Ms. Glover was reeling, telling herself that she could not have been attacked. “After all of this,” she said. “The work I put into this job. The time I spent talking to these guys. No way.”
But a supervisor pulled her aside and said he had told several men not to search her that way. Ms. Glover tried to brush it off but he stopped her, saying he had witnessed the attack.
His response made the experience sink in, Ms. Glover said: “What I was going through was not in my mind.”
Later that day, two men asked Ms. Glover what had happened, then smirked and walked away. “I was a joke to them,” she said.
Concerns About the Investigation
When Ms. Glover, who had also told Mr. Buck and Mr. Care about the attack, reported the encounter and previous months of harassment to her employer, one manager told her that this happens to women doing male-dominated work. She stormed out of his office.
Centerra began investigating, but Ms. Glover’s worries grew as the inquiry unfolded. Her labor union represented both her and the men she had accused of sexually harassing her for months.
Investigators asked her whom she had dined with and dated, and about her bodybuilding photos on Facebook, she said in her E.E.O.C. complaint. One said he was friends with a man she had accused of taunting her.
“I told them that I was being harassed, and they asked me about who I ate a burger with,” she said.
After the investigation, Centerra would not share its findings or tell Ms. Glover whether it had identified her attackers. The company found only that the two men had spread false and malicious rumors and suspended them for a few days.
Accusations of Retaliation
By the time SOC replaced Centerra last March, Ms. Glover said she was regularly calling out sick and swapping shifts to avoid sexual harassment, as well as taunts and threats. She said that guards bullied her by boxing her jeep in with their van and laughing as she sat trapped.
SOC denied Ms. Glover’s request for a permanent schedule change. Soon after The Times began inquiring over the summer about gender discrimination, Ms. Glover received her first negative write-up for waiting too long to call in sick. Over the following months, she was given three scheduling-related reprimands. All of the interactions were documented in emails from human resources workers reviewed by The Times.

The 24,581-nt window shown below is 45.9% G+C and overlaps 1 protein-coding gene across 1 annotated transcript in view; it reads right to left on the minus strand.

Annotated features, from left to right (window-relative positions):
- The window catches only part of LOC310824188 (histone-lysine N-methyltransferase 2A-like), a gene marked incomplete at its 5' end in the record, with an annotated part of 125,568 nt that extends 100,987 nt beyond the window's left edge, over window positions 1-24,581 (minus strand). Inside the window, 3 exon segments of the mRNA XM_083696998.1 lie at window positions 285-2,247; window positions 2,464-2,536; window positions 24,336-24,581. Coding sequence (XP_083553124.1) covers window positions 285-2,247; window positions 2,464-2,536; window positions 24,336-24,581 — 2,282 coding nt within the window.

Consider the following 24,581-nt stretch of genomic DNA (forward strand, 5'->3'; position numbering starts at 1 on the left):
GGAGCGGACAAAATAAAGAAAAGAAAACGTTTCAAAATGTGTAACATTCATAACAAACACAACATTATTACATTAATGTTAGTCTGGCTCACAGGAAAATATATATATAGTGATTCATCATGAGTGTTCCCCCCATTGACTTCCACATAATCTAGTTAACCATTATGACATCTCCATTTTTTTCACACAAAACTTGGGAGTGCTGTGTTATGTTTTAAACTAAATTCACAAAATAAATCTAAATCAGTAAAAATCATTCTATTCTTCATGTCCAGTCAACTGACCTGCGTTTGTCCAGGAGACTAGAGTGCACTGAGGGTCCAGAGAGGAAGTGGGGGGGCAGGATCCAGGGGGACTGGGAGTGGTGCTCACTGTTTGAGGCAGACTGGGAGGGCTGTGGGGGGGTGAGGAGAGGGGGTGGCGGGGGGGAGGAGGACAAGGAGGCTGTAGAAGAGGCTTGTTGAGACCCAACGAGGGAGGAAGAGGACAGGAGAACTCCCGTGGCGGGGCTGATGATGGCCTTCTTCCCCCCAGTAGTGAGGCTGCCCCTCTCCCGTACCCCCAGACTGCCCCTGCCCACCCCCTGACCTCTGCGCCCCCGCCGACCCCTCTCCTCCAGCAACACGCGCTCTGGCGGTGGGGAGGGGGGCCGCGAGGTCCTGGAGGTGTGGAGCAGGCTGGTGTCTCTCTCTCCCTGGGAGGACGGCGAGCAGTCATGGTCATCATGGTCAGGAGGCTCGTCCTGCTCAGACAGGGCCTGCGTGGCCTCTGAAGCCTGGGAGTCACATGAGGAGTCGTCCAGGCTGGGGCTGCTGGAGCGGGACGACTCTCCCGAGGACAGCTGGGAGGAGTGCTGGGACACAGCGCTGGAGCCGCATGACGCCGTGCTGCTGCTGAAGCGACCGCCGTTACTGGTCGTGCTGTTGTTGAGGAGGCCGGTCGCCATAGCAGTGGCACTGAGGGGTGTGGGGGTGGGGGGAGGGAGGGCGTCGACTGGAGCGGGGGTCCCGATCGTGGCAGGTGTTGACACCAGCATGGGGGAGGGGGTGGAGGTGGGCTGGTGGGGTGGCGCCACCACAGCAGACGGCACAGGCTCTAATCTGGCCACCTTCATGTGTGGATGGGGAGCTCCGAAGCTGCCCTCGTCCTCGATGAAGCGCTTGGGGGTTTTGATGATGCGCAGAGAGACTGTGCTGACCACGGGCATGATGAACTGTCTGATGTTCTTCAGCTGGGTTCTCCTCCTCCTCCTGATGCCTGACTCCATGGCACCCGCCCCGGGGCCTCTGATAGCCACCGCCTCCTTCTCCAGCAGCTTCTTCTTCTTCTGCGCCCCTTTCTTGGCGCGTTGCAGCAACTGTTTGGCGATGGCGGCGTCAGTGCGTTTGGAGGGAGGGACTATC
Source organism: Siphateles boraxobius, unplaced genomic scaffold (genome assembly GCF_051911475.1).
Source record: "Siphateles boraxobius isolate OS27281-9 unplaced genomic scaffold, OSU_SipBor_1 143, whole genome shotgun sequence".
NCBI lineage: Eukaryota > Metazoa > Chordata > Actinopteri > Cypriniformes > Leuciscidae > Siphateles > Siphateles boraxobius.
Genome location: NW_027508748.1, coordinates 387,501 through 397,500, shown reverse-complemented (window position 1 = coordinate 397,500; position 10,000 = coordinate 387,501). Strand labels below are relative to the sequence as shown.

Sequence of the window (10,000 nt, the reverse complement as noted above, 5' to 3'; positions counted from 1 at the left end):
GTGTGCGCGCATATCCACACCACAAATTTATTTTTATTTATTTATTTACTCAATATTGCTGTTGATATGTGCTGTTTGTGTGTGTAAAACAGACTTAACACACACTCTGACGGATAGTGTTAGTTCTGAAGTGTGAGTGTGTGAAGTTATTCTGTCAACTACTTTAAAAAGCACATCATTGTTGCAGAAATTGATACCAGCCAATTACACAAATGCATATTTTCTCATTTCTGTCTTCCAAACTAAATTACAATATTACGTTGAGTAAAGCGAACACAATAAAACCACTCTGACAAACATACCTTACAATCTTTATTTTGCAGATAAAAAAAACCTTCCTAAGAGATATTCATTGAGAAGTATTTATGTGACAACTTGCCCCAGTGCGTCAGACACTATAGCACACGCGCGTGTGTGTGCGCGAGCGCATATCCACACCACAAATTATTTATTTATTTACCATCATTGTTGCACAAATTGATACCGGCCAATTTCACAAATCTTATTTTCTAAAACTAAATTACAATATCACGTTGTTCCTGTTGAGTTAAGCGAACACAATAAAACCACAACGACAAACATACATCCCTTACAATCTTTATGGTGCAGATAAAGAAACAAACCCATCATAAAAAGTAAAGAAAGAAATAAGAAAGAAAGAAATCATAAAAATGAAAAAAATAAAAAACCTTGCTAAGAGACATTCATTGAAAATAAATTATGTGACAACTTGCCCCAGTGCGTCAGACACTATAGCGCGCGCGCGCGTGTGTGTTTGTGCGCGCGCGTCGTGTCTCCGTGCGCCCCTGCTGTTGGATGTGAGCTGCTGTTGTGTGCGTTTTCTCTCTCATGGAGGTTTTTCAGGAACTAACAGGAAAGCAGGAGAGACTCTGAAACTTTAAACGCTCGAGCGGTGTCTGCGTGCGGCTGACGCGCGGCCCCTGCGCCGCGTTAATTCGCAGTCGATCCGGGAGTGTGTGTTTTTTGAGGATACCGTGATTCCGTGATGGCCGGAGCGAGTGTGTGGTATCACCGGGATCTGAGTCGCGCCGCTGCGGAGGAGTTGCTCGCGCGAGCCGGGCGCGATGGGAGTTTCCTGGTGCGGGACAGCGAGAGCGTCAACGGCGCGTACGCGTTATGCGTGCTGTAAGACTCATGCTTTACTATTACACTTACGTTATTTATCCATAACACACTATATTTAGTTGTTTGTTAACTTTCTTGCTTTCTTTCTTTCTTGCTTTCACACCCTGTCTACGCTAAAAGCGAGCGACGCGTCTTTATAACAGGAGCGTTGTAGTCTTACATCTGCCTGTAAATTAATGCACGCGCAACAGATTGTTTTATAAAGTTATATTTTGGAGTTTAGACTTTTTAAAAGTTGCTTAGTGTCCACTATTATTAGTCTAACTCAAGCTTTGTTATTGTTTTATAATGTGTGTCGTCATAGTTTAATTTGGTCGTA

SOC also took away Ms. Glover’s certification to work around nuclear materials or in secure areas, pending a psychiatric exam, according to an email reviewed by The Times. When she passed the examination, SOC asked for a second one, which she passed as well, according to results shared by her lawyer, Jay Ellwanger.
“This case certainly began based on allegations of shocking sexual harassment and sexual assault,” he said. “However, it has morphed into an equally severe case of retaliation by SOC.”
Ms. Holt, the spokeswoman, said in an email that SOC was working to “transform a culture that existed under the prior contractor” and that it tolerated no harassment or retaliation.
Eventually, SOC’s human resources department told Ms. Glover that her allegations did not amount to unlawful harassment or a violation of company policies, according to a letter reviewed by The Times. SOC then fired her for scheduling infractions and for “hostility and aggression,” according to her termination notice.
A manager said at a recent all-hands meeting that the Glover headache was over, according to an attendee who did not want to be named for fear of retaliation. “The company wanted Jenny to disappear,” Mr. Buck said.
Now, Ms. Glover’s primary job prospects are customer service positions that pay half of what she made.
“Other than being a mom, this job was my passion,” she said. “It has been ripped from my hands.”